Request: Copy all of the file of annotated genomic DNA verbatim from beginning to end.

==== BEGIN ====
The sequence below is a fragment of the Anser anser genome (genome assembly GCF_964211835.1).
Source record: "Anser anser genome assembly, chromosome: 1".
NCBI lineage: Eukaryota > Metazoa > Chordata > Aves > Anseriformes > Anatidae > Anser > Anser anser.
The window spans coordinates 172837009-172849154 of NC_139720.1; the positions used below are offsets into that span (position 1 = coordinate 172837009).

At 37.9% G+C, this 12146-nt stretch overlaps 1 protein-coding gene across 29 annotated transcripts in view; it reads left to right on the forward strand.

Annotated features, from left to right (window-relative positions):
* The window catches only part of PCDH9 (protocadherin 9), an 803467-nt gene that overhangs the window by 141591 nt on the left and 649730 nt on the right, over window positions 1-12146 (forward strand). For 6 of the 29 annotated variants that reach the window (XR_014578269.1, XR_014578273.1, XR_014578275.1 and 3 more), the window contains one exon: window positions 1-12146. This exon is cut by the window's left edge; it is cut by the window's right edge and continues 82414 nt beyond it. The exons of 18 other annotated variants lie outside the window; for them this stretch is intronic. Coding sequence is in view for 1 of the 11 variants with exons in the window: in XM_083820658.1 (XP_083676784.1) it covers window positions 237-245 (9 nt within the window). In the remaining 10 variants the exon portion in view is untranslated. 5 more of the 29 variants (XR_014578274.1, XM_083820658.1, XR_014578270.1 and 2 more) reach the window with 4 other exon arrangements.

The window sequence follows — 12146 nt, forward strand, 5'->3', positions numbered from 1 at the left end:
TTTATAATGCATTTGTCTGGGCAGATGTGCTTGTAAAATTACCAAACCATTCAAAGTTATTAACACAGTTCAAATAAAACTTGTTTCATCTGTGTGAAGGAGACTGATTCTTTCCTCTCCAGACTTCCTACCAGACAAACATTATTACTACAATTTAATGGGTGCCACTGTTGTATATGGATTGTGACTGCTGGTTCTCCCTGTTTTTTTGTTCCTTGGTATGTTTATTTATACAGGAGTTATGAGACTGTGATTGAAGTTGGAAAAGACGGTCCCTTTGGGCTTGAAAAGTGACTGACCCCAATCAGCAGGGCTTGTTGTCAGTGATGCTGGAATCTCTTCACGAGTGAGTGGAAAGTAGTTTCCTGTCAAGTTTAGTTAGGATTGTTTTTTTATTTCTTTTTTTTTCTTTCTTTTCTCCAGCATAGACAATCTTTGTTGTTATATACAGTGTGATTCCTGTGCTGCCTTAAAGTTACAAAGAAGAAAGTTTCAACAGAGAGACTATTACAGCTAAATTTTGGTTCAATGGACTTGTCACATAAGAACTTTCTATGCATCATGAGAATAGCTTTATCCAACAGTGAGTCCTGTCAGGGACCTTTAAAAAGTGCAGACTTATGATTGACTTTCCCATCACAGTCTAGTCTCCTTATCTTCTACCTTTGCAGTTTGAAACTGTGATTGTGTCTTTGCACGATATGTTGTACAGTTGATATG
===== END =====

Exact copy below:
The sequence below is a fragment of the Anser anser genome (genome assembly GCF_964211835.1).
Source record: "Anser anser genome assembly, chromosome: 1".
NCBI lineage: Eukaryota > Metazoa > Chordata > Aves > Anseriformes > Anatidae > Anser > Anser anser.
The window spans coordinates 172837009-172849154 of NC_139720.1; the positions used below are offsets into that span (position 1 = coordinate 172837009).

At 37.9% G+C, this 12146-nt stretch overlaps 1 protein-coding gene across 29 annotated transcripts in view; it reads left to right on the forward strand.

Annotated features, from left to right (window-relative positions):
* The window catches only part of PCDH9 (protocadherin 9), an 803467-nt gene that overhangs the window by 141591 nt on the left and 649730 nt on the right, over window positions 1-12146 (forward strand). For 6 of the 29 annotated variants that reach the window (XR_014578269.1, XR_014578273.1, XR_014578275.1 and 3 more), the window contains one exon: window positions 1-12146. This exon is cut by the window's left edge; it is cut by the window's right edge and continues 82414 nt beyond it. The exons of 18 other annotated variants lie outside the window; for them this stretch is intronic. Coding sequence is in view for 1 of the 11 variants with exons in the window: in XM_083820658.1 (XP_083676784.1) it covers window positions 237-245 (9 nt within the window). In the remaining 10 variants the exon portion in view is untranslated. 5 more of the 29 variants (XR_014578274.1, XM_083820658.1, XR_014578270.1 and 2 more) reach the window with 4 other exon arrangements.

The window sequence follows — 12146 nt, forward strand, 5'->3', positions numbered from 1 at the left end:
TTTATAATGCATTTGTCTGGGCAGATGTGCTTGTAAAATTACCAAACCATTCAAAGTTATTAACACAGTTCAAATAAAACTTGTTTCATCTGTGTGAAGGAGACTGATTCTTTCCTCTCCAGACTTCCTACCAGACAAACATTATTACTACAATTTAATGGGTGCCACTGTTGTATATGGATTGTGACTGCTGGTTCTCCCTGTTTTTTTGTTCCTTGGTATGTTTATTTATACAGGAGTTATGAGACTGTGATTGAAGTTGGAAAAGACGGTCCCTTTGGGCTTGAAAAGTGACTGACCCCAATCAGCAGGGCTTGTTGTCAGTGATGCTGGAATCTCTTCACGAGTGAGTGGAAAGTAGTTTCCTGTCAAGTTTAGTTAGGATTGTTTTTTTATTTCTTTTTTTTTCTTTCTTTTCTCCAGCATAGACAATCTTTGTTGTTATATACAGTGTGATTCCTGTGCTGCCTTAAAGTTACAAAGAAGAAAGTTTCAACAGAGAGACTATTACAGCTAAATTTTGGTTCAATGGACTTGTCACATAAGAACTTTCTATGCATCATGAGAATAGCTTTATCCAACAGTGAGTCCTGTCAGGGACCTTTAAAAAGTGCAGACTTATGATTGACTTTCCCATCACAGTCTAGTCTCCTTATCTTCTACCTTTGCAGTTTGAAACTGTGATTGTGTCTTTGCACGATATGTTGTACAGTTGATATG